RUSSIA'S recent annexation of Crimea has prompted reminiscences of my high school days, a period spanning the years leading up to World War II.
In the spring of 1939, I was a senior at Middleboro (Mass.) High School, where the art department was holding its annual exhibit for parents. As a would-be cartoonist, I displayed a comic strip lampooning one of the most notorious world figures of not only of our time, but of of all time, Germany's "Fuhrer," Adolph Hitler.
Standing by my masterpiece, I was approached by a classmate and her father. Instead of the expected compliment, I received a blistering dressing-down from the girl's father, who accused me in a thick German accent of an indecent and slanderous attack on a foreign head of state.
I was stunned — but hardly chastened. After all, my amateurish effort was inspired by what had been going on in Europe for the past three years and by our country's passivity in the face of a looming catastrophe.
What was wrong with us? Were we deaf and blind? Could we not hear nightly on the radio Hitler's screaming madness, and the roaring response of frenzied "Sieg heils" from enraptured hundreds of thousands of German citizens?
Could we not see the same insane scenes in the newsreels at our movie houses, footage showing ad nauseam goose-stepping troops, as well as boys and girls in uniform marching and singing, members of the racially pure Nazi youth movement?
Who had read "Mein Kampf"? Why were Americans such as Charles Lindberg seduced by Germany's technology, efficiency and culture?
Along with civil war in Spain and Japanese aggression in the Far East, here is what was happening during my high school years, events of which I was well aware:
1934 — Chancellor Dollfuss of Austria is murdered and Hitler takes total control the German government.
1935 — Hitler violates the Treaty of Versailles by initiating universal conscription and strips Jews of their rights by enacting the Nuremberg Race Laws.
1936 — German troops occupy the Rhineland, and the Olympic Games take place in Berlin. With a smug but soon-to-be infuriated Hitler looking on, a black American "mongrel" shows up athletes of the "master race" by winning gold in four events and setting a world record in the broad (long) jump. Can anyone say schadenfreude? The gifted athlete who struck all that gold was Jesse Owens.
1938 — In March, Hitler "negotiates" Anschluss, political union with Austria. In August, Germany mobilizes. In September, in Munich, Britain's prime minister, Neville Chamberlain, strikes a non-aggression deal with Hitler, assuring joyous compatriots that as a result of his diplomacy there will be "peace for our time," words that will be forever associated with appeasement and surrender. In October, Germans occupy the Sudetenland region of Czechoslovakia. In November, Nazi stormtroopers and other thugs roam the streets of Berlin and other German cities smashing the show windows of Jewish owned stores on what becomes know as "Kristallnacht" (the night of broken glass).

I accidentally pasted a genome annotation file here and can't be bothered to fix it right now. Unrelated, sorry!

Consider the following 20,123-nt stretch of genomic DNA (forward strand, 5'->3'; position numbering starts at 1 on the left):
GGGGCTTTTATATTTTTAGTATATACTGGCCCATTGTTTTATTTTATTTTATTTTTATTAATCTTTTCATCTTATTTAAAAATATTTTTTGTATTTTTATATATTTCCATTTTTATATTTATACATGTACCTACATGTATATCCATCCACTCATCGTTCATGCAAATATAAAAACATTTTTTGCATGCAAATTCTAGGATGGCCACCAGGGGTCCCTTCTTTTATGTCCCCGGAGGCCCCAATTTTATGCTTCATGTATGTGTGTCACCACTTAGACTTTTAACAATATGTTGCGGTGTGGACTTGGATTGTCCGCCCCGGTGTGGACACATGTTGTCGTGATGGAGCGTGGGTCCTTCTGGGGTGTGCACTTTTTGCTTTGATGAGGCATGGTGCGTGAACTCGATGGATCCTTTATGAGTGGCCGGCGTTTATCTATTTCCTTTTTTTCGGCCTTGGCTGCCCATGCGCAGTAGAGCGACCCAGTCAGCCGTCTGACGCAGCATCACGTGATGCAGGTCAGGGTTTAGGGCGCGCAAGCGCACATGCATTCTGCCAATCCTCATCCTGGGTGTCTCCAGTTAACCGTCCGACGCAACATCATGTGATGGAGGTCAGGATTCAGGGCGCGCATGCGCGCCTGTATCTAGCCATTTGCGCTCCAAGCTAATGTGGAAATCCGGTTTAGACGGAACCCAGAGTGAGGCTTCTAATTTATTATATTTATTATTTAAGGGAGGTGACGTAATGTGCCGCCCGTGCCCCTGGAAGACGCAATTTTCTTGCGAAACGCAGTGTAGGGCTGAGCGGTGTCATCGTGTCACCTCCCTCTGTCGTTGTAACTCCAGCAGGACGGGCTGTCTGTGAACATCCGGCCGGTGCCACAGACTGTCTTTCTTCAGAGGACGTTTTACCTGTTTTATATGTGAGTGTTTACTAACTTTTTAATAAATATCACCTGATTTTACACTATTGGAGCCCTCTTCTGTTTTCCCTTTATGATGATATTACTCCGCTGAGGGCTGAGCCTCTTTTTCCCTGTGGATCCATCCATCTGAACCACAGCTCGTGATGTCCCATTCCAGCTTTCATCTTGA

1939 — In March, Nazi Germany takes Czechoslovakia. In June, I graduate from Middleboro High. On Aug. 14, Germany signs a non-aggression pact with the Soviet Union. On Sept. 1, the Luftwaffe bombs Warsaw, and Hitler's troops invade Poland. Two days later, Britain, France, Australia and New Zealand declare war on Germany. On Sept. 5, the United States proclaims neutrality. I am stunned. As if on signal, Hitler unleashes his U-boats and the Battle of the Atlantic begins.
1940 — In summer, I embark on one last fling before joining the Navy. My good friend Greg Mitrakas and I hitchhike to New York to check out the World's Fair for a couple of days. With next to nothing in our wallets, we spend the night sleeping on a bench in Grand Central Station (though Greg's version says that for 50 cents we flopped at the Mills House in the Bowery). Around Labor day, several friends and I travel to Cape Cod. Parked beside the Cape Cod Canal, we witness an amazing sight: a procession of a dozen or so old U.S. destroyers passing northbound under the Sagamore Bridge.
Later we would learn that those "four-pipers" were part of a larger group of 50 headed for Great Britain as the result of a deal called "Lend-Lease," whereby we would give the Brits 50 or more over-aged escorts in exchange for land on which to build military bases, including one in Argentia, Newfoundland.
But on this day I have no way of knowing that in several months, having taken the "Oath of Allegiance" on Nov. 4, I will pay my first visit to Argentia as a member of the crew of a newly commissioned seaplane tender, the USS Albemarle .
Bill Luti is a resident of Concord